We’ll now see a piece of technical writing where the authors clearly identified the readers’ needs and wrote the user guide for a dishwasher accordingly.

While writing the manual, the authors kept all optional technical details at a minimum and focused on providing straightforward instructions.

For instance, the guide outlines the problem of the door falling open and offers the solution in three words: “increase spring tension.”

Source: Home Depot

Note how the authors didn’t go on about Hooke’s law or spring equilibrium length—they knew the readers would only be interested in the actions they needed to take to get the appliance up and running.

So, if you want to make your docs successful, you have to write them in line with your readers’ expectations, as the authors of the guide above did.

You should take into account that a non-technical reader doesn’t have the same level of understanding and knowledge of the topic as you do, which means that you might have to scale back the level of technical detail you’ll include.

Of course, there’s no reason to go the opposite way and oversimplify the docs, or worse, fill them with redundant information your readers already know.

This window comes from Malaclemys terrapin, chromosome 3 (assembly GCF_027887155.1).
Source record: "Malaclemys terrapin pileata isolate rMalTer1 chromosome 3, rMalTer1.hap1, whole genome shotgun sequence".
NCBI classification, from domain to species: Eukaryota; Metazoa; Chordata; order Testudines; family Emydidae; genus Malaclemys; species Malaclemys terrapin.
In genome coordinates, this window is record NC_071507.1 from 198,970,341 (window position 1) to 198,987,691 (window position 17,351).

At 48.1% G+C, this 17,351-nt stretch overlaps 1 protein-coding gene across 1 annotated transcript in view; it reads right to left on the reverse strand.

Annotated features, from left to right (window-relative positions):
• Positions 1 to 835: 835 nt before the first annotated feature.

According to Google’s official technical writing course, good documentation forgoes repeating the audience’s current knowledge and only adds what they need to accomplish tasks.

Here’s the equation:

Source: Google Developers

With that in mind, it’s better to focus only on crucial, new information.

And remember, people only read technical documents when they want to accomplish something.

When you determine what the audience wants to accomplish, you’ll be able to offer relevant and understandable instructions.

Avoid Using Technical Jargon

While technical language can facilitate communication with other experts, it can be detrimental to non-technical audiences, which is why you should tone down the use of jargon when writing for non-technical readers.